Wrinkles in the Botox

Volume 19 Letter 5

A key factor in crafting a new strategic direction is to ensure that the vision and objectives of the strategy are communicated throughout the company.   Failure to do so almost always results in mass confusion.   A case in point is the Asian division of the makers of the famous wrinkle reducer Botox.

Cosmetic medicine is big business as more people attempt to defy time by reducing a few wrinkles.   One of the iconic drugs of this industry is a product called Botox.   Botox is derived from botulism, a deadly paralyzing poison found in rotting food.  (I’ll stop there).  In very tiny dosages Botox paralyses the small muscles under the skin that are responsible for smiles and frowns, magically making wrinkles disappear.

Originally developed in the 1990’s as a treatment for “lazy eye” ophthalmologists soon discovered that patients being treated for lazy eye were also looking younger with reduced wrinkles around their eyes.    This interesting side effect caught the attention of dermatologists and soon Botox caught fire as the “off label” drug of choice for the age defying set.   It would take until 2002 before the FDA finally approved Botox for cosmetic procedures and by 2017 Botox was a 2.2 billion dollar juggernaut of the vanity industry.

However, storm clouds were on the horizon in 2017 as the patent for the drug was expiring.   Generic versions of Botox were expected on the market in Asia in 2019 at a much lower prices than the branded Botox.  Whether in response to this impending challenge or other outside influences, the Asian CEO suddenly increased the price of Botox in 2017 by a jaw dropping 20% in an effort to boost profits.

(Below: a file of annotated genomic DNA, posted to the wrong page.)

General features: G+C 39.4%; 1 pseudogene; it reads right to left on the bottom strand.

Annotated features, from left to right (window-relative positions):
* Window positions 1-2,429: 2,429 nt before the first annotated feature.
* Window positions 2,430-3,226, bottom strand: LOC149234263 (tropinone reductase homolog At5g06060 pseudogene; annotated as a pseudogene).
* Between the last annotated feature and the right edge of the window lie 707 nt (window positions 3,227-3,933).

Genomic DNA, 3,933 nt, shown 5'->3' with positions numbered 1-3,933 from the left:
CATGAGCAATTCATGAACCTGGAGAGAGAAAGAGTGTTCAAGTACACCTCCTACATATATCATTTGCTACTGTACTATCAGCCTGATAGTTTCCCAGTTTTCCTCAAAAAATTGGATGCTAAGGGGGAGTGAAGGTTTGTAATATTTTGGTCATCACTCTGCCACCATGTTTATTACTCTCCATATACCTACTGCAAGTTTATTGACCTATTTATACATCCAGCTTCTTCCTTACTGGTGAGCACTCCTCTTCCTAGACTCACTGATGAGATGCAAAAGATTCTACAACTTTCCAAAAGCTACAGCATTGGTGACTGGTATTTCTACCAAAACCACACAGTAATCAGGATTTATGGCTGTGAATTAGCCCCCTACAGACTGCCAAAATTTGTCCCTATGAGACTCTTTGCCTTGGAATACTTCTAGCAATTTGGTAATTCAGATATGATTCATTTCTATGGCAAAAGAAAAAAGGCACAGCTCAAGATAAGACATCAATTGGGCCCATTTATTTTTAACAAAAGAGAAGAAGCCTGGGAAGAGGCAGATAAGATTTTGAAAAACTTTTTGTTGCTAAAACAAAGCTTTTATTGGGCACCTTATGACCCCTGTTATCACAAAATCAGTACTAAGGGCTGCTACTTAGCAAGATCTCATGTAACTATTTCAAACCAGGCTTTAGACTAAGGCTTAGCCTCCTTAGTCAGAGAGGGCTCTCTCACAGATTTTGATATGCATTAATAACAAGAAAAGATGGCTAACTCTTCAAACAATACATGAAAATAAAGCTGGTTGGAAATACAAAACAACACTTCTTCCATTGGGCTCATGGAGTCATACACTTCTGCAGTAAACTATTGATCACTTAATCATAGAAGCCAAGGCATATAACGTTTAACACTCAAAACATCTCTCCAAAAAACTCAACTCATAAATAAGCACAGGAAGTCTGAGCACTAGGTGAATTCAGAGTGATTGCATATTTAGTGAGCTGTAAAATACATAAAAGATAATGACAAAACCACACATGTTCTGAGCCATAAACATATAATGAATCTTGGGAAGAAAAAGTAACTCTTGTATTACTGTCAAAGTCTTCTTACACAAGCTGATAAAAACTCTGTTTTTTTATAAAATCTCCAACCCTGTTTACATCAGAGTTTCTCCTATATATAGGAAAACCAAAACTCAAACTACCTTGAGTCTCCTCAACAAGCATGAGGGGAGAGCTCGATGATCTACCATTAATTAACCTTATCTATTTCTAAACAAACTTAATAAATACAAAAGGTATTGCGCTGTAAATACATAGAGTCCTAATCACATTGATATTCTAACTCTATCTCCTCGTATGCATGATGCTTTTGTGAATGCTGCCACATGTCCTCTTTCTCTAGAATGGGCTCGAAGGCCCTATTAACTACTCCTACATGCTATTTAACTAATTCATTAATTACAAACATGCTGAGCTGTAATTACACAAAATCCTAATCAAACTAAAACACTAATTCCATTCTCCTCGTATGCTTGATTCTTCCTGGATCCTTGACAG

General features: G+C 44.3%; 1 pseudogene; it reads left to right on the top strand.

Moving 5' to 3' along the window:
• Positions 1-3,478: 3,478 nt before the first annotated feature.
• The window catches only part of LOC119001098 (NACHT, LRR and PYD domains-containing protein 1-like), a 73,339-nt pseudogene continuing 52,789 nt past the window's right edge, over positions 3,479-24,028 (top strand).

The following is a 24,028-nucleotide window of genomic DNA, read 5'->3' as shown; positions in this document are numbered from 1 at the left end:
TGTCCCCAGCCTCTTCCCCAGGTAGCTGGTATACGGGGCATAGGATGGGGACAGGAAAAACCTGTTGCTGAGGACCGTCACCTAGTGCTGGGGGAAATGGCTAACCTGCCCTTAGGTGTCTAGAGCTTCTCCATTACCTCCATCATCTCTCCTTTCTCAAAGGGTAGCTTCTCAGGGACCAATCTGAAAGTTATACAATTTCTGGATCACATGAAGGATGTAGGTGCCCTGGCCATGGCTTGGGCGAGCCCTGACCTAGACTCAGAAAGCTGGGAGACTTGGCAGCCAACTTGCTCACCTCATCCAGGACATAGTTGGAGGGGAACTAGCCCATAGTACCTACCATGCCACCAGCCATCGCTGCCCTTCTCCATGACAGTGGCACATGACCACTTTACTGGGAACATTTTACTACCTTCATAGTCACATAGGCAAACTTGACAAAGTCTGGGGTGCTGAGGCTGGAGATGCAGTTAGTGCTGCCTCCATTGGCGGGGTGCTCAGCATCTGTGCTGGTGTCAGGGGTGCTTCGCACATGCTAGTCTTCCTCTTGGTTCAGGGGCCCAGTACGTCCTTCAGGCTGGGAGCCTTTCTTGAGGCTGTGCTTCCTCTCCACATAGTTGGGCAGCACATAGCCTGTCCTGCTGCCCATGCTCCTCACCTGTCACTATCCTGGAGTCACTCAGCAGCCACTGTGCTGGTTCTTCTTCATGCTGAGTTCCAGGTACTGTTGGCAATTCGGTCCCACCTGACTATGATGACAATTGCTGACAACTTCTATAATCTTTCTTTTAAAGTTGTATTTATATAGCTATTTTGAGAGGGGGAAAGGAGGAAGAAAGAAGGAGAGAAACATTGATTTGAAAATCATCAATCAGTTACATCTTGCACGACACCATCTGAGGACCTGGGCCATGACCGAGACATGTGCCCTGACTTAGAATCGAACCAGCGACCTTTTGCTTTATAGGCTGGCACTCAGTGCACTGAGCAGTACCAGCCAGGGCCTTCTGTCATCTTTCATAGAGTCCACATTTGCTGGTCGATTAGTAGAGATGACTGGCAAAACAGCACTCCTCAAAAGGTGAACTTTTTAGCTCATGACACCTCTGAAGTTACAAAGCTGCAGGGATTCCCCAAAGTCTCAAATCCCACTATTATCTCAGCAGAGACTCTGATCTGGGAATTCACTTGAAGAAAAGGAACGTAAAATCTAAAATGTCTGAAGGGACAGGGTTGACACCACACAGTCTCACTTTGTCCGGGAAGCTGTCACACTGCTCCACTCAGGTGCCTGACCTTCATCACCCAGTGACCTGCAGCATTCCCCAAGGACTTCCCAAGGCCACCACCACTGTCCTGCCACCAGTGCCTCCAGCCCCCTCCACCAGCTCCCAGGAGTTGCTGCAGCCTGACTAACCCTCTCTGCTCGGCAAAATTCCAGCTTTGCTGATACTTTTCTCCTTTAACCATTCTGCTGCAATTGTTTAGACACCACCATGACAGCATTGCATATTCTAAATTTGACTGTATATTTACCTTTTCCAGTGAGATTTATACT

One would hope that a price increase of that magnitude was the result of a well-designed strategy but by all appearances it had the hallmarks of a strategic “Hail Mary”.   The 20% price hike was thrust upon unsuspecting customers who only became aware of the increase when the invoice arrived.  But wait — it gets even better…    What’s even more dumbfounding is that the CEO failed to inform any of her management team of the price increase!    Gobsmacked customers who called in to complain found that the Botox management hadn’t been informed of the price increase either.   Confusion and frustration became the corporate norm and in a matter of months resignations from the embarrassed management started pouring in as disillusioned staff headed for the exits.    The bleeding only stopped when the CEO herself resigned.

What can we learn from Botox in Asia?

  1. Communicate your strategy:  A key component of any strategy is to ensure the whole team understands it and is onboard.
  2. Reactionary strategies are rarely good strategies:  There is nothing to indicate this strategy was well thought out.  It has all the hallmarks of a business “Hail Mary”.
  3. Always keep your customers informed:  Surprising customers with bad news is never a good idea!

Raising the price wasn’t necessarily a bad idea, just before you do it make sure it’s supported by a strategy that’s well developed and well communicated.    The number one job of all leaders is to remove any confusion about what the business is trying to accomplish!

Have you taken the time to communicate your strategy?   Remove the wrinkles; take away the confusion; communicate your strategy.

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